Tucson crowd falls back in love with Wilco

Photo courtesy of Mike Brilliant.

Wilco mastered the art of juxtaposition during its Sept. 19 concert at the Tucson Convention Center Music Hall, combining gritty lyrics with upbeat melodies, heavy instrumentals with acoustic solos and emotional stoicism with flashes of poetic confession.

A sea of college kids in paperboy hats, mustachioed men in their late 20s and a few unexpected groups of older women and their bearded mates slowly trickled into the venue before the opening act took to the stage.

The mixed crowd, a combination of the original hipsters of 1980s’ underground rock, and the neo-hipsters who took inspiration from their independent spirit, showcased Wilco’s unique ability to cater to several generations, something that became evident when opening act Jonathan Richman sauntered onstage.

With his signature wide-eyed aloofness, the American singer in his early 60s immediately captured the audience’s attention with his conversational style and comedic appeal.

“Master of lights up there, could we have a touch of house lights on the audience please?” he said.

 Drawing a strong influence from his ties with The Velvet Underground, Richman showcased his eccentric style with witty asides between verses and anecdotes that became lead-ins to the following song’s lyrics, creating a story through his set choice.

Not wanting to “overstay (his) welcome,” Richman and accompanying drummer Tommy Larkins exited the stage to a standing ovation after 35 minutes of playing time, but the crowd wasn’t ready to see them leave just yet, calling for an encore that a humble Richman modestly accepted. Not your average pump-up opener, Jonathan Richman was a daring yet not entirely surprising choice, matching Wilco’s style.

Frontman Jeff Tweedy and his band walked gingerly across the stage, stepping in time to the wild clapping of a full house. The blinding lights had a ghostly effect on their opener, “Misunderstood,” from the group’s sophomore album, “Being There,” while the crowd soaked up the heavy instrumentals and blazing drums.

Dressed in a jean suit and a tan fedora, Tweedy effortlessly led the band into their next song, “Art of Almost,” utilizing a heavy bass, lighter percussion and exploiting his melodic voice over a synthetic keyboard.

Despite the electronic vibe of many of its songs, it’s easy to get a feel for the band’s country background. Going on two decades old, Wilco was formed from the remnants of alt-country band, Uncle Tupelo.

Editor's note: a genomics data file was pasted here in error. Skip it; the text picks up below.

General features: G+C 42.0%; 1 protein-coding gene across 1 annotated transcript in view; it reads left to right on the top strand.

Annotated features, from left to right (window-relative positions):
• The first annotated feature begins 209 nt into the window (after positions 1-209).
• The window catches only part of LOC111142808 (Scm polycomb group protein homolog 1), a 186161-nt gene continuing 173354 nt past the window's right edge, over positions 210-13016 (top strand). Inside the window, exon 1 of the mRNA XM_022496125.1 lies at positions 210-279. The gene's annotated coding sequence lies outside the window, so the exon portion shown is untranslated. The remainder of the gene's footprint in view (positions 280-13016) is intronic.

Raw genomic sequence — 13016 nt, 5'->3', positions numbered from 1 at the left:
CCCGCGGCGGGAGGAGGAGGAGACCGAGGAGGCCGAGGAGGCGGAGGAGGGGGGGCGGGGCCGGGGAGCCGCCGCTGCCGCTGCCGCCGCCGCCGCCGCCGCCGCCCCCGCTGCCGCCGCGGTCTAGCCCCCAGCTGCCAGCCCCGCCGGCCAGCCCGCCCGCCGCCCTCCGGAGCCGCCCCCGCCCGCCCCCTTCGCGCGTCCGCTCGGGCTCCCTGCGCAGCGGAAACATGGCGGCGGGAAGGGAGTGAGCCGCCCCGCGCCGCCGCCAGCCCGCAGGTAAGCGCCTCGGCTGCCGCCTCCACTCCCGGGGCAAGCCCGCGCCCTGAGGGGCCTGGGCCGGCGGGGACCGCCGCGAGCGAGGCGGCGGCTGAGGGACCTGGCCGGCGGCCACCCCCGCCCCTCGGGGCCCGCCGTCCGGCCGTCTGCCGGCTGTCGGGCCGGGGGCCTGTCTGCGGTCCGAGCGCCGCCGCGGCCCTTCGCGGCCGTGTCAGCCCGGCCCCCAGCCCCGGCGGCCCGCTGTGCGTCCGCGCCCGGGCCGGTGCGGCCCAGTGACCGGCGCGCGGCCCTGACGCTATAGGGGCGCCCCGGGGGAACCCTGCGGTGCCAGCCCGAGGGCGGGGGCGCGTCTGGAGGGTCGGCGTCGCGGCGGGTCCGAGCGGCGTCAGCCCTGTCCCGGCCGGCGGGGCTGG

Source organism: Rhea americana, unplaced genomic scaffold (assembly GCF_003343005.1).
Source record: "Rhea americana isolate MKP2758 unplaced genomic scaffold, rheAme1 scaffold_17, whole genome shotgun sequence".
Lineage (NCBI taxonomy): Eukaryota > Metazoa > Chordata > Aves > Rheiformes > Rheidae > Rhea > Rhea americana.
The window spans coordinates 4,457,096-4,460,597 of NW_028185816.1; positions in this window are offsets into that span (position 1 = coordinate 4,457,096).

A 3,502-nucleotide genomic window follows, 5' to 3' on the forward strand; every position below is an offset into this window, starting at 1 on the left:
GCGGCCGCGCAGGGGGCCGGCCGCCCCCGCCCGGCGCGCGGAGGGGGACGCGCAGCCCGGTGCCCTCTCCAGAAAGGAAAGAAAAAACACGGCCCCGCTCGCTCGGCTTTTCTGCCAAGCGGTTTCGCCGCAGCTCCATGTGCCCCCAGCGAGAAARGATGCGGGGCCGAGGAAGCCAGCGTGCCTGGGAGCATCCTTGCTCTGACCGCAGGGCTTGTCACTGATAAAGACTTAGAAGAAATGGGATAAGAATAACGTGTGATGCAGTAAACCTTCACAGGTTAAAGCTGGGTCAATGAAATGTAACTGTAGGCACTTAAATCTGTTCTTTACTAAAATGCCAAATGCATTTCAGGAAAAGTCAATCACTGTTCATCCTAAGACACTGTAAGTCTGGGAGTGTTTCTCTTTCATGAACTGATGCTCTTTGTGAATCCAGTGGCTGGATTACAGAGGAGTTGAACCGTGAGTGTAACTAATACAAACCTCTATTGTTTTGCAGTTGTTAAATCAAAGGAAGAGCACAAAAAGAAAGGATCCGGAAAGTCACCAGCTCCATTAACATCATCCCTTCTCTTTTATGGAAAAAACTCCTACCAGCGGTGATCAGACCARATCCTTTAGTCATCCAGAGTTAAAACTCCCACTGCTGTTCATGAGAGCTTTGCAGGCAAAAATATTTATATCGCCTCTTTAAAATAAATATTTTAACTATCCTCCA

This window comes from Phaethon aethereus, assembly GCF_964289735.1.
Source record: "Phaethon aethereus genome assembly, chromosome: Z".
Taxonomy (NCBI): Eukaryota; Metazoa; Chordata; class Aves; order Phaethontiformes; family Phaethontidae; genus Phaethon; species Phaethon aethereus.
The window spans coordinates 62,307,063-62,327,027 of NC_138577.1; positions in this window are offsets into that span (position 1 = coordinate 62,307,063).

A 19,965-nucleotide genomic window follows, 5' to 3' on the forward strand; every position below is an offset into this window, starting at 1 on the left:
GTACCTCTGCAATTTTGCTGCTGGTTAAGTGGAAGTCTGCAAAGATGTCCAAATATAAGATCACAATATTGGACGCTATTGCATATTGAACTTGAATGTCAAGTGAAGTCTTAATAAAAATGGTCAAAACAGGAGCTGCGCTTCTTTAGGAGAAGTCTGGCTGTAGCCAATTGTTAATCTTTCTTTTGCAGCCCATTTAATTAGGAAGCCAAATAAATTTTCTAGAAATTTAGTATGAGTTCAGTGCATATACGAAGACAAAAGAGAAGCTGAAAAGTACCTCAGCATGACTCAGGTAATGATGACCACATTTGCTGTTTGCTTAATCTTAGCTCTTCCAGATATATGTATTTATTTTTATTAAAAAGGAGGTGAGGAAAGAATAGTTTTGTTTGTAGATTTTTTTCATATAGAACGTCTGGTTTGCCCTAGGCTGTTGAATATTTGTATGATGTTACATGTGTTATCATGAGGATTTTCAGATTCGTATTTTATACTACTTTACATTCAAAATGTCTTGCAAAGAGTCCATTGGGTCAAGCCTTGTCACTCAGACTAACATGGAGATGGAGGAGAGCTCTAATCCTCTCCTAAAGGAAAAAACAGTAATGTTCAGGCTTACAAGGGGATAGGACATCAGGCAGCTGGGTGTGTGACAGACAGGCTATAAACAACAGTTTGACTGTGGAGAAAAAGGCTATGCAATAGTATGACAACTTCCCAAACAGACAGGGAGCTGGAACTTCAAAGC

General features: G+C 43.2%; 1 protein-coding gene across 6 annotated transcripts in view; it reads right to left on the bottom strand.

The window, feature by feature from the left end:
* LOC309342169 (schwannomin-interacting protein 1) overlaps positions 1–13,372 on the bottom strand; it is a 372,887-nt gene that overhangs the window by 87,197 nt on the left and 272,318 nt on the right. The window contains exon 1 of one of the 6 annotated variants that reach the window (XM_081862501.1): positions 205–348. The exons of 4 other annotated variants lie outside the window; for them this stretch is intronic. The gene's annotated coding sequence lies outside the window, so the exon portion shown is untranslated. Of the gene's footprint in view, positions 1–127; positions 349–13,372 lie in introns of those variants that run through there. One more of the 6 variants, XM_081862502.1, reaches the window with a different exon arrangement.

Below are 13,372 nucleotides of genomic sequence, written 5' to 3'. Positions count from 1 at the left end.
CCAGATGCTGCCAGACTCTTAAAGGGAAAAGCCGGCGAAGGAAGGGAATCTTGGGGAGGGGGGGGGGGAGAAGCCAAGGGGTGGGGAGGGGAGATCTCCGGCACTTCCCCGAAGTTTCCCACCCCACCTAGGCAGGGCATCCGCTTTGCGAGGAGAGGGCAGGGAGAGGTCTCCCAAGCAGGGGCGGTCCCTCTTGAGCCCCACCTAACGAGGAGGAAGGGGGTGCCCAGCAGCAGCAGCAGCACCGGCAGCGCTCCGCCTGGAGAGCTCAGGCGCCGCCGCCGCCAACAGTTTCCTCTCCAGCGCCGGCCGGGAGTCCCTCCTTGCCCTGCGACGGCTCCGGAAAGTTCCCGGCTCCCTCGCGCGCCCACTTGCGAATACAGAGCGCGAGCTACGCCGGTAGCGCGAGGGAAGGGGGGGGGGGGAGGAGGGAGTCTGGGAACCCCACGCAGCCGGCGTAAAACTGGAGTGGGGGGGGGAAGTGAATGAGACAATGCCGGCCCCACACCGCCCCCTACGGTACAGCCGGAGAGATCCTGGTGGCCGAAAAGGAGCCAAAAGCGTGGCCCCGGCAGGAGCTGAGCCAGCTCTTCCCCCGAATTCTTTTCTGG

With scores of concert tours under their belt, Wilco has conquered the somewhat tricky task of staggering a set list. Moving from the upbeat track, “I might,” to the mellow and nostalgic, “Sunken Treasure,” proves the band possesses no hesitation to switch it up.

“Rising Red Lung” was a whisper to the audience; Tweedy was letting them in on a secret: “Come listen to this / As intimate as a kiss.” He let them in on another secret as he announced, “I grew up here for 10 months. Thanks Tucson, for rearing me.” Sincerity and charisma are not only present in his guitar strokes, but ooze from his pores.

Artfully waiting until the middle half of performance to play the favorites, Wilco crammed 10 crowd pleasers into one jam-packed power hour.

Clearly a favorite of both the band and the audience, Wilco played a powerful rendition of “Jesus etc.,” providing more emotion live than could be heard on their album, “Yankee Hotel Foxtrot.

“I want some!” An audience member screamed after Wilco brilliantly played its song, “Handshake Drugs.” The song concluded with 10 seconds of shrill feedback.

Thanks to Tweedy’s witticism, audience members laughed off even the less subtle mistakes Wilco made during its appearance. When Glenn Kotche got caught in a passionate moment with his drum set and broke his sticks in a count off, Tweedy quipped, “He doesn’t even know his own strength,” leaving the audience breathless from laughing.

Wilco concluded its set with an odd choice from one of its earlier albums, “Summerteeth.” When Tweedy opened his mouth to sing the lines, “We fell in love / In the key of C / We walked along / Down by the sea / You followed me down / The neck to D / And fell again / Into the sea,” the audience fell for Wilco all over again.

After a lengthy encore that included the heartfelt, “Hummingbird,” band members stoically exited the stage one by one, leaving the audience with a mellow feeling, a heavy heart and lungs full of chords in the key of C. The audience breathed in the last sounds of Wilco: at times unfinished, a nomad’s paradise of wandering melodies.

 

Reach the reporter at lily.lieberman@asu.edu